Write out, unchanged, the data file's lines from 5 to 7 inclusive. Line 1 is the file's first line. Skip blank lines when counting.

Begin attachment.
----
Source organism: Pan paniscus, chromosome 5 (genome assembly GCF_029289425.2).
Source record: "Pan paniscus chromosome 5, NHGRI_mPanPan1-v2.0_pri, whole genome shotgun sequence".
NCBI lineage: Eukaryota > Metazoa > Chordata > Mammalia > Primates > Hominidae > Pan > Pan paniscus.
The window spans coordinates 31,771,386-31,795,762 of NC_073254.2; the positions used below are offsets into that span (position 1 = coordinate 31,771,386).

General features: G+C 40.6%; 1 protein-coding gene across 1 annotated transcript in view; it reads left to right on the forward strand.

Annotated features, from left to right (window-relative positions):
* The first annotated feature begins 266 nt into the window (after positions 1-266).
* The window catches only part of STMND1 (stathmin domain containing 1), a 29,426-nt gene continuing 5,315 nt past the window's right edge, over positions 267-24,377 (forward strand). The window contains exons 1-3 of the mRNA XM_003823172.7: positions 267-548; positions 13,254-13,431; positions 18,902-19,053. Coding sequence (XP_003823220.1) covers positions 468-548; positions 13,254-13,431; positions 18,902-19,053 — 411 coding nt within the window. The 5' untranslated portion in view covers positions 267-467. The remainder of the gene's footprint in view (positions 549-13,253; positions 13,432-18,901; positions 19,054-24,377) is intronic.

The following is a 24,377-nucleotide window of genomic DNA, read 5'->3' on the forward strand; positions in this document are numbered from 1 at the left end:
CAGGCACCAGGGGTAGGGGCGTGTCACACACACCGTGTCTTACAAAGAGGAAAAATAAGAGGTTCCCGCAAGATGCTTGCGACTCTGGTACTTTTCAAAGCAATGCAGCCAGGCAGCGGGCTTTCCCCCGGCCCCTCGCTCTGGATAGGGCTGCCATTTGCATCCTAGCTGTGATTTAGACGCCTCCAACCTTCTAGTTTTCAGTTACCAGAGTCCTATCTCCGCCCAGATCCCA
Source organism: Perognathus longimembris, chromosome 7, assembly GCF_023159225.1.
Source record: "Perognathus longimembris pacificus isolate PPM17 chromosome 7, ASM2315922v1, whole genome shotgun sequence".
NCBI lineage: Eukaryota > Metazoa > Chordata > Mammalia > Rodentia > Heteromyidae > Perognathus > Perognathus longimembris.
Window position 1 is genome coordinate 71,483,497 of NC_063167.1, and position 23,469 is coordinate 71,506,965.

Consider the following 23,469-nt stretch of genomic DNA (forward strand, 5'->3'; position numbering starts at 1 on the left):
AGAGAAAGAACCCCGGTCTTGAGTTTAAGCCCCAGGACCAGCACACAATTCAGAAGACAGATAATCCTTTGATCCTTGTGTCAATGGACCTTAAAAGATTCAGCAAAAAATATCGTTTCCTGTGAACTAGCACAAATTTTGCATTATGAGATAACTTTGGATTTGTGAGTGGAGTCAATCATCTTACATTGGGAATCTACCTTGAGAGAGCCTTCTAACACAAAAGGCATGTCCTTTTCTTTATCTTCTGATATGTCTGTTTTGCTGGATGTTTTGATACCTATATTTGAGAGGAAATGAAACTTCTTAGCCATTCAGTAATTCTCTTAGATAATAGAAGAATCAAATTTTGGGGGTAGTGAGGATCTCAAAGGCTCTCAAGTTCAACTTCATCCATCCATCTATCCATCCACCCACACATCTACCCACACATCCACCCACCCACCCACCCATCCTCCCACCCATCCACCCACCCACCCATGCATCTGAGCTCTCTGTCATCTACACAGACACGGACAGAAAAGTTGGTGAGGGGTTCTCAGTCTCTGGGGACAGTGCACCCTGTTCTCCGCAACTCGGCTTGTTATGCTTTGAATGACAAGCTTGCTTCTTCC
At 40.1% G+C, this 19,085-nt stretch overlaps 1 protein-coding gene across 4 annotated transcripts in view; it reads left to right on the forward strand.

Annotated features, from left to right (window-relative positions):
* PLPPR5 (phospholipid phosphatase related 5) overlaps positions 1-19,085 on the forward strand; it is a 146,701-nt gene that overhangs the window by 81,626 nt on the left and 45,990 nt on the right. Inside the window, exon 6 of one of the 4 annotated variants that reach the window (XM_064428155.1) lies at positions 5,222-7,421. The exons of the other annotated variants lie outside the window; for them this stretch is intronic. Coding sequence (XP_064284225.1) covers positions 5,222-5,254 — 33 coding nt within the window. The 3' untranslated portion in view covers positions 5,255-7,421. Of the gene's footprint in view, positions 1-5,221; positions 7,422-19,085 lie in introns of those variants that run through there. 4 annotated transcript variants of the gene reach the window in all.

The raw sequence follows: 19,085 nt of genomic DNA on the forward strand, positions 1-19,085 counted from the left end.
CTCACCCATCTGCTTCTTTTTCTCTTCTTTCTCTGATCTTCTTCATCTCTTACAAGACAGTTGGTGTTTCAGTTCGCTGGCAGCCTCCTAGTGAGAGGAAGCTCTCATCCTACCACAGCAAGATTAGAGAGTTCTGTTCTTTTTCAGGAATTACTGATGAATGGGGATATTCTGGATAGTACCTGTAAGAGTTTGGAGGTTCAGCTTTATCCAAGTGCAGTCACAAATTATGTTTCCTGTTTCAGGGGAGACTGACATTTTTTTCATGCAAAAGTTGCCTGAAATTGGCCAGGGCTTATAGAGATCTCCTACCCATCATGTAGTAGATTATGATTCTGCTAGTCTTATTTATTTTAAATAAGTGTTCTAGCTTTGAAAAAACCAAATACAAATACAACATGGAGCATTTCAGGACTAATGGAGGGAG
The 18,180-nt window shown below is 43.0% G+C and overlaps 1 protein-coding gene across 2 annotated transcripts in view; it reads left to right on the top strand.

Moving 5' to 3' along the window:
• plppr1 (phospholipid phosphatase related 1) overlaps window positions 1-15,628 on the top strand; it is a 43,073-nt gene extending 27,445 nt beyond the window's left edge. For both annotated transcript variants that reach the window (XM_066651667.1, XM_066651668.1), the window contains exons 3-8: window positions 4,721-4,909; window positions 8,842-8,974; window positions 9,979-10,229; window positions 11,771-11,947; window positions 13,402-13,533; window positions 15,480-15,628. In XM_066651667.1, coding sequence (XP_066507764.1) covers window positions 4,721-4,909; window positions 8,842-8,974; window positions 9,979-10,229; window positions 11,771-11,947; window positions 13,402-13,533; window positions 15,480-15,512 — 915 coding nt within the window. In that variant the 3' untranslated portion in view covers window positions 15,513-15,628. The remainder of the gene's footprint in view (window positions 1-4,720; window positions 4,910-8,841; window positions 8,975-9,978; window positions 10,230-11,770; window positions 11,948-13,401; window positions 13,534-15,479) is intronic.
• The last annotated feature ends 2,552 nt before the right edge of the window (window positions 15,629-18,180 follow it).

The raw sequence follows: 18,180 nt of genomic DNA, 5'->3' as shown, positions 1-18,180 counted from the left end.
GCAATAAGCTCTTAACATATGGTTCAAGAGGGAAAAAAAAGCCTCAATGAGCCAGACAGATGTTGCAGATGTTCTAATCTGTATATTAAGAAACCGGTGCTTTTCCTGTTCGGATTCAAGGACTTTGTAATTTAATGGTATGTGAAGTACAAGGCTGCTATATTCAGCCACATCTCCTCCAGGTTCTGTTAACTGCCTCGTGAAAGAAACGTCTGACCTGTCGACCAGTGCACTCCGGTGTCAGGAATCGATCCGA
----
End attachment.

General features: G+C 40.6%; 1 protein-coding gene across 1 annotated transcript in view; it reads left to right on the forward strand.

Annotated features, from left to right (window-relative positions):
* The first annotated feature begins 266 nt into the window (after positions 1-266).